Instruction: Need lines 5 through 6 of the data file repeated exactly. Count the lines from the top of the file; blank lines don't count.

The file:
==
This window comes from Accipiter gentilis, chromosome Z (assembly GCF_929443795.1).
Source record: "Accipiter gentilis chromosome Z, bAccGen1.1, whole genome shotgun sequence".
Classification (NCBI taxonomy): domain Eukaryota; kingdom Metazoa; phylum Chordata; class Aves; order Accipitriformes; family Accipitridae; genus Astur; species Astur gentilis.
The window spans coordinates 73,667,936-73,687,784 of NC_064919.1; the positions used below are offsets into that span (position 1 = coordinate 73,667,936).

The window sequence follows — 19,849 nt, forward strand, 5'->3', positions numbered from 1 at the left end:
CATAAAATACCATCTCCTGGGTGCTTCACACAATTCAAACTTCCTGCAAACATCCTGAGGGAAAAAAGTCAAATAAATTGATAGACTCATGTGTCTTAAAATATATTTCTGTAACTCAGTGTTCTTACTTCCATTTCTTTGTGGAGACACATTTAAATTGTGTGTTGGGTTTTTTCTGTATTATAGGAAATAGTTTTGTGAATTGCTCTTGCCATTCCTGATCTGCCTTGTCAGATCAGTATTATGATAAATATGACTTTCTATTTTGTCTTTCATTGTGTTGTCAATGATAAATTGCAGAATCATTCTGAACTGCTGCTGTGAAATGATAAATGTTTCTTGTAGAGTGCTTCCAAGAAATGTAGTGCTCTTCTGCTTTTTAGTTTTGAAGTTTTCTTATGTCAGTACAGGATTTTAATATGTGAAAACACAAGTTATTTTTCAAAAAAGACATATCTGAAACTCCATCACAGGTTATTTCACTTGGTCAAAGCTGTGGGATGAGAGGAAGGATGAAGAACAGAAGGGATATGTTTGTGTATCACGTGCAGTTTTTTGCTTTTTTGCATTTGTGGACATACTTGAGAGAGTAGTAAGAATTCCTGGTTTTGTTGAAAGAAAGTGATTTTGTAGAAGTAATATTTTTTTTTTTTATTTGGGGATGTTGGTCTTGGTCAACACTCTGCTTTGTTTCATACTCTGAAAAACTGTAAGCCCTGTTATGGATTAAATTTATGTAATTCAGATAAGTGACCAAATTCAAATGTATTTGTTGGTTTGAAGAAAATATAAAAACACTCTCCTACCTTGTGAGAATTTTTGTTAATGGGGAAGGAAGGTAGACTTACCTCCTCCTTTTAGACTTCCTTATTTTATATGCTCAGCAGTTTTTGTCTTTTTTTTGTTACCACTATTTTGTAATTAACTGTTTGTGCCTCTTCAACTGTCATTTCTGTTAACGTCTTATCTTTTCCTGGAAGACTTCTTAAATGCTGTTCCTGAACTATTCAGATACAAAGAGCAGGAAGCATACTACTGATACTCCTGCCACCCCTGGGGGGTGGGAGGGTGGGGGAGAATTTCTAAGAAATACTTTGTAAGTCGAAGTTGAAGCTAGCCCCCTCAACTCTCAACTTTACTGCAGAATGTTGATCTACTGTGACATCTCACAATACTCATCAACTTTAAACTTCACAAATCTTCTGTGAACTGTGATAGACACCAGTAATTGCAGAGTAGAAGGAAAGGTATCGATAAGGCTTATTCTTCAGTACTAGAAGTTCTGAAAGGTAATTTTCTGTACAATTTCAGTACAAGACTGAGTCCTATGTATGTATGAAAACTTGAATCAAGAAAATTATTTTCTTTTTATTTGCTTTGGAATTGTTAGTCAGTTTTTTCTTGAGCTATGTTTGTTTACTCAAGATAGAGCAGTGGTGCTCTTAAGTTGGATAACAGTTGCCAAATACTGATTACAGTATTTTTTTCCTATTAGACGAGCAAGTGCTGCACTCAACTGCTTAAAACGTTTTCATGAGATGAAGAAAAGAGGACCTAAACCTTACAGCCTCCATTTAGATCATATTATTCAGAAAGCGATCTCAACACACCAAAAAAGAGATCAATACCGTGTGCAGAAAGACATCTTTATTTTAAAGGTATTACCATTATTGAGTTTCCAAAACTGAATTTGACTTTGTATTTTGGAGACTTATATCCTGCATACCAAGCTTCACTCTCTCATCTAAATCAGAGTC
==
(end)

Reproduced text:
The window sequence follows — 19,849 nt, forward strand, 5'->3', positions numbered from 1 at the left end:
CATAAAATACCATCTCCTGGGTGCTTCACACAATTCAAACTTCCTGCAAACATCCTGAGGGAAAAAAGTCAAATAAATTGATAGACTCATGTGTCTTAAAATATATTTCTGTAACTCAGTGTTCTTACTTCCATTTCTTTGTGGAGACACATTTAAATTGTGTGTTGGGTTTTTTCTGTATTATAGGAAATAGTTTTGTGAATTGCTCTTGCCATTCCTGATCTGCCTTGTCAGATCAGTATTATGATAAATATGACTTTCTATTTTGTCTTTCATTGTGTTGTCAATGATAAATTGCAGAATCATTCTGAACTGCTGCTGTGAAATGATAAATGTTTCTTGTAGAGTGCTTCCAAGAAATGTAGTGCTCTTCTGCTTTTTAGTTTTGAAGTTTTCTTATGTCAGTACAGGATTTTAATATGTGAAAACACAAGTTATTTTTCAAAAAAGACATATCTGAAACTCCATCACAGGTTATTTCACTTGGTCAAAGCTGTGGGATGAGAGGAAGGATGAAGAACAGAAGGGATATGTTTGTGTATCACGTGCAGTTTTTTGCTTTTTTGCATTTGTGGACATACTTGAGAGAGTAGTAAGAATTCCTGGTTTTGTTGAAAGAAAGTGATTTTGTAGAAGTAATATTTTTTTTTTTTATTTGGGGATGTTGGTCTTGGTCAACACTCTGCTTTGTTTCATACTCTGAAAAACTGTAAGCCCTGTTATGGATTAAATTTATGTAATTCAGATAAGTGACCAAATTCAAATGTATTTGTTGGTTTGAAGAAAATATAAAAACACTCTCCTACCTTGTGAGAATTTTTGTTAATGGGGAAGGAAGGTAGACTTACCTCCTCCTTTTAGACTTCCTTATTTTATATGCTCAGCAGTTTTTGTCTTTTTTTTGTTACCACTATTTTGTAATTAACTGTTTGTGCCTCTTCAACTGTCATTTCTGTTAACGTCTTATCTTTTCCTGGAAGACTTCTTAAATGCTGTTCCTGAACTATTCAGATACAAAGAGCAGGAAGCATACTACTGATACTCCTGCCACCCCTGGGGGGTGGGAGGGTGGGGGAGAATTTCTAAGAAATACTTTGTAAGTCGAAGTTGAAGCTAGCCCCCTCAACTCTCAACTTTACTGCAGAATGTTGATCTACTGTGACATCTCACAATACTCATCAACTTTAAACTTCACAAATCTTCTGTGAACTGTGATAGACACCAGTAATTGCAGAGTAGAAGGAAAGGTATCGATAAGGCTTATTCTTCAGTACTAGAAGTTCTGAAAGGTAATTTTCTGTACAATTTCAGTACAAGACTGAGTCCTATGTATGTATGAAAACTTGAATCAAGAAAATTATTTTCTTTTTATTTGCTTTGGAATTGTTAGTCAGTTTTTTCTTGAGCTATGTTTGTTTACTCAAGATAGAGCAGTGGTGCTCTTAAGTTGGATAACAGTTGCCAAATACTGATTACAGTATTTTTTTCCTATTAGACGAGCAAGTGCTGCACTCAACTGCTTAAAACGTTTTCATGAGATGAAGAAAAGAGGACCTAAACCTTACAGCCTCCATTTAGATCATATTATTCAGAAAGCGATCTCAACACACCAAAAAAGAGATCAATACCGTGTGCAGAAAGACATCTTTATTTTAAAGGTATTACCATTATTGAGTTTCCAAAACTGAATTTGACTTTGTATTTTGGAGACTTATATCCTGCATACCAAGCTTCACTCTCTCATCTAAATCAGAGTC